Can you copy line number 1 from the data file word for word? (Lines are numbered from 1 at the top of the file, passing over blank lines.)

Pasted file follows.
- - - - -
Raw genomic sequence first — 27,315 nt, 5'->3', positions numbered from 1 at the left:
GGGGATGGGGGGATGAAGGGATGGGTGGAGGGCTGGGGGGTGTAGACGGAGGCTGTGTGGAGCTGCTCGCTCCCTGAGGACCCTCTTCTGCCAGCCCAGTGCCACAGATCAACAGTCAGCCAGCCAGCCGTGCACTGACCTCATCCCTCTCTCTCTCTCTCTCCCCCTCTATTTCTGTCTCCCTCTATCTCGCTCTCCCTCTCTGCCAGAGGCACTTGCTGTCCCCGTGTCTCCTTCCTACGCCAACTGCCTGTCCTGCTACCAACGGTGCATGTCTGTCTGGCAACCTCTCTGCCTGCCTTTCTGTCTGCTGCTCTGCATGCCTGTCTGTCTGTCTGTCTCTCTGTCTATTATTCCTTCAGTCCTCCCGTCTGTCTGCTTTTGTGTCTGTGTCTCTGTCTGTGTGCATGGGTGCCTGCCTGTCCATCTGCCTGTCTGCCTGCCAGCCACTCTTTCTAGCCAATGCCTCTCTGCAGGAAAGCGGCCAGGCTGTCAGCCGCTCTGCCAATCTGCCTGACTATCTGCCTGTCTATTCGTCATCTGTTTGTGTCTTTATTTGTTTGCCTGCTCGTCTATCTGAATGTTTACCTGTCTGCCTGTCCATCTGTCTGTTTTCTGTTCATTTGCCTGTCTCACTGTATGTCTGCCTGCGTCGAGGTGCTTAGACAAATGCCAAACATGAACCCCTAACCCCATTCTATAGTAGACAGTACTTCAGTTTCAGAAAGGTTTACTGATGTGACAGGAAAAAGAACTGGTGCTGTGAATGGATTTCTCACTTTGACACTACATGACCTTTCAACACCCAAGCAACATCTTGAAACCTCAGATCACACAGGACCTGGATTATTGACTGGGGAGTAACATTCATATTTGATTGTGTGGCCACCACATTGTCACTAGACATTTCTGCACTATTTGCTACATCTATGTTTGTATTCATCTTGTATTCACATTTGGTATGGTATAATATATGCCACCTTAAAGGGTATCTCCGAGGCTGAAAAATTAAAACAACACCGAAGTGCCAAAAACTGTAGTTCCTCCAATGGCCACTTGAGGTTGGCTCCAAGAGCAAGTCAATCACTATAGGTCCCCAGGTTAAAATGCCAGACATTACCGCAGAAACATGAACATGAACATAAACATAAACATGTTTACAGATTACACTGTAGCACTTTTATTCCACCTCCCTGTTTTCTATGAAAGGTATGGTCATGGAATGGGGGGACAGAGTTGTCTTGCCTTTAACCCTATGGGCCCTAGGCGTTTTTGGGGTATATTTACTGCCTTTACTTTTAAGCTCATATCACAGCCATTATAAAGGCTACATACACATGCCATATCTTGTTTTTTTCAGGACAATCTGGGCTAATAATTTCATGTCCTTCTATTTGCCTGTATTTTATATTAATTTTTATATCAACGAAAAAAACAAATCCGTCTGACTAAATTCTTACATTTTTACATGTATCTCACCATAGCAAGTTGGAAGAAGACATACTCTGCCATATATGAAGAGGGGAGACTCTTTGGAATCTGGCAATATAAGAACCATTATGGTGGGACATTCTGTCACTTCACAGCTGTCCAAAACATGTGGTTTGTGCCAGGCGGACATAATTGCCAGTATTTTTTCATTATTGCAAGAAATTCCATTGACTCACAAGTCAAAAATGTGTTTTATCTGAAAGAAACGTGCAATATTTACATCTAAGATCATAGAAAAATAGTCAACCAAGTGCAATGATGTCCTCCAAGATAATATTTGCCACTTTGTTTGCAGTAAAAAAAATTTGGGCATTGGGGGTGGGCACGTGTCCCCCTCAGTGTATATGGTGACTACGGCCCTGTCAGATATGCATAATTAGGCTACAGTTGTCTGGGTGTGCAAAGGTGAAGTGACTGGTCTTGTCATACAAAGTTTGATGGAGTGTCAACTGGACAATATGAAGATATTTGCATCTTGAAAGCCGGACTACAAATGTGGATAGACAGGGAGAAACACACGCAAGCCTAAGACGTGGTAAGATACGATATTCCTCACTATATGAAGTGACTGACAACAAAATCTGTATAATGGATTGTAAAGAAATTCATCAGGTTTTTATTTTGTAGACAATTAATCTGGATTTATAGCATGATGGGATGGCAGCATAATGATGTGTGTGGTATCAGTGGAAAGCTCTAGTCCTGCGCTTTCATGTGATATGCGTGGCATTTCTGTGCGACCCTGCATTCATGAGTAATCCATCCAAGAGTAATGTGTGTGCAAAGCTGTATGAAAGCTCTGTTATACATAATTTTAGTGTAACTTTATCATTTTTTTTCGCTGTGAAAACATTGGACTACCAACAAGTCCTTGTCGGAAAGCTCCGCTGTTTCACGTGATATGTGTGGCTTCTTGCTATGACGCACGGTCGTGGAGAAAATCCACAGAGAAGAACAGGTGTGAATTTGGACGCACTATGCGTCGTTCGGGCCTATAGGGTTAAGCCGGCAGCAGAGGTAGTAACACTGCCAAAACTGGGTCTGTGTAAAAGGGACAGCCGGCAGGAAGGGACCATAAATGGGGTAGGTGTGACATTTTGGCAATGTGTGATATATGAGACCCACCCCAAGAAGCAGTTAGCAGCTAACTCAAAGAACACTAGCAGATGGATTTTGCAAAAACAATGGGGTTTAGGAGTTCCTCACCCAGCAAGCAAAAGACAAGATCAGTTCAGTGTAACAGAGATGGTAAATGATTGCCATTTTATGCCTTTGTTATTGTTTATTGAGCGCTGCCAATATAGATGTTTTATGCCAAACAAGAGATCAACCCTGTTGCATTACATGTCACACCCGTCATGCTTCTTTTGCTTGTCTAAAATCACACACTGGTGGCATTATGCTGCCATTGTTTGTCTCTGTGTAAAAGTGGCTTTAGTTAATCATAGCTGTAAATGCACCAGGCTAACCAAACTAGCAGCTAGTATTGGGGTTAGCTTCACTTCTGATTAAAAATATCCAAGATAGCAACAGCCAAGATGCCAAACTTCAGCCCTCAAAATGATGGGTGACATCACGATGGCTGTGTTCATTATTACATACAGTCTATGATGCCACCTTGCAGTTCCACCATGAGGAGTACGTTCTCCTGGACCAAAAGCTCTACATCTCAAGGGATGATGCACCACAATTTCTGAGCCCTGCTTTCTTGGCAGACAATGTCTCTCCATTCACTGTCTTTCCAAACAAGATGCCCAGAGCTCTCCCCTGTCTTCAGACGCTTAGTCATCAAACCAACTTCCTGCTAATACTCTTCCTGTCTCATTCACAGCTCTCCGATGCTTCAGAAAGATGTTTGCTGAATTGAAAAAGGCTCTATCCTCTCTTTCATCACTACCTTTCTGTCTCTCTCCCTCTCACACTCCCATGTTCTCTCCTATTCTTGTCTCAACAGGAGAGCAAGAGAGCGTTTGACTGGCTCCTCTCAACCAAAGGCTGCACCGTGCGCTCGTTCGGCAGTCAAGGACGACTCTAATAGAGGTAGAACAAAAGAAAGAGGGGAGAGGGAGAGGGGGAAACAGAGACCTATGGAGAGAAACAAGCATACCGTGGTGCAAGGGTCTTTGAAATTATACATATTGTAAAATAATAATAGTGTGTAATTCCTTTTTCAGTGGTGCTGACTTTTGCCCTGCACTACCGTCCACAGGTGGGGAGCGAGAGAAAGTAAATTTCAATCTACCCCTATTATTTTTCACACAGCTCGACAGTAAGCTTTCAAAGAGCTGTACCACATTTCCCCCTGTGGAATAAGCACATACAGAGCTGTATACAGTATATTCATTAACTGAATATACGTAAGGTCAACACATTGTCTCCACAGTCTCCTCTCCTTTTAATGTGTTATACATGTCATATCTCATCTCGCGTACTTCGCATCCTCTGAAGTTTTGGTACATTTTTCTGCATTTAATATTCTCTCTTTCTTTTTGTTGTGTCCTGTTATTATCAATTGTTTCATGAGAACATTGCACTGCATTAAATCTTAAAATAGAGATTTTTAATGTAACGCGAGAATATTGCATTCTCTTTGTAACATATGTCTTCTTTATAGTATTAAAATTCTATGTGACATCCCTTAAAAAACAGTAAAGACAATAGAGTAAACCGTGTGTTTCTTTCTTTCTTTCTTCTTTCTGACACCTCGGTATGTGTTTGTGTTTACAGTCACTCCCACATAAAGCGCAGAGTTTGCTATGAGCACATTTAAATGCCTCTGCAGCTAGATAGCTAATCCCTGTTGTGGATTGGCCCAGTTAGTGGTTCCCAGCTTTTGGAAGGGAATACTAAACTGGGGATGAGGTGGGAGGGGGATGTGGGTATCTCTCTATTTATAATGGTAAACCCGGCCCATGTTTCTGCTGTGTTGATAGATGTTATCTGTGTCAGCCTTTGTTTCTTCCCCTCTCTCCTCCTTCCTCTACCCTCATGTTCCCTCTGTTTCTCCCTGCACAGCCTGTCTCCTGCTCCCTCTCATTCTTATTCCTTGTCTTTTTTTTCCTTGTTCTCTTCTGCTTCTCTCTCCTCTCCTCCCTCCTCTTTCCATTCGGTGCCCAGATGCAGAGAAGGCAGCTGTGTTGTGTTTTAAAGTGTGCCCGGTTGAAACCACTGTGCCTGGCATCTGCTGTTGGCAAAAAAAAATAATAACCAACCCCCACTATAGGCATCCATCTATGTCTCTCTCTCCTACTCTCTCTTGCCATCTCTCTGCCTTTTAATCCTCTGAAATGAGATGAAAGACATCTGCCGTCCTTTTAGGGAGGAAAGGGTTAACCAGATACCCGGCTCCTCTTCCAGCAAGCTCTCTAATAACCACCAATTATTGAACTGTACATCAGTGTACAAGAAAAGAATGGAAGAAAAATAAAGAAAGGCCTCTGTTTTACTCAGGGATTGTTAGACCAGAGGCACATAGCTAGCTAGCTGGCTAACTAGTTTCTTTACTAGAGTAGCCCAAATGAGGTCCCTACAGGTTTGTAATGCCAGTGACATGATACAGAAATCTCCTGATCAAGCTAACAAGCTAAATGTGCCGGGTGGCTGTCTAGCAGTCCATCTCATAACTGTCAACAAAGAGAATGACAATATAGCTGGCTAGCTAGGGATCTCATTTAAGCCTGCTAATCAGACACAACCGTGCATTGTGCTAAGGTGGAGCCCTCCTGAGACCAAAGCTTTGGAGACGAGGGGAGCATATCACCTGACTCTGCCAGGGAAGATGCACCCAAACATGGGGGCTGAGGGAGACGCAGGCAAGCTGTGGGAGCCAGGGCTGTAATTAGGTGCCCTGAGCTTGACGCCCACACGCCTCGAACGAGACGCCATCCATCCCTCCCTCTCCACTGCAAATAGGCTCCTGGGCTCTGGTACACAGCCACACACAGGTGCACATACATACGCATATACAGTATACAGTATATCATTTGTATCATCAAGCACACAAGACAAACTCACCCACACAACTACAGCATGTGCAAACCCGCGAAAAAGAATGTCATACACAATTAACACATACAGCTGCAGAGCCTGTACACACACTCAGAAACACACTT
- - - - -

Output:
Raw genomic sequence first — 27,315 nt, 5'->3', positions numbered from 1 at the left: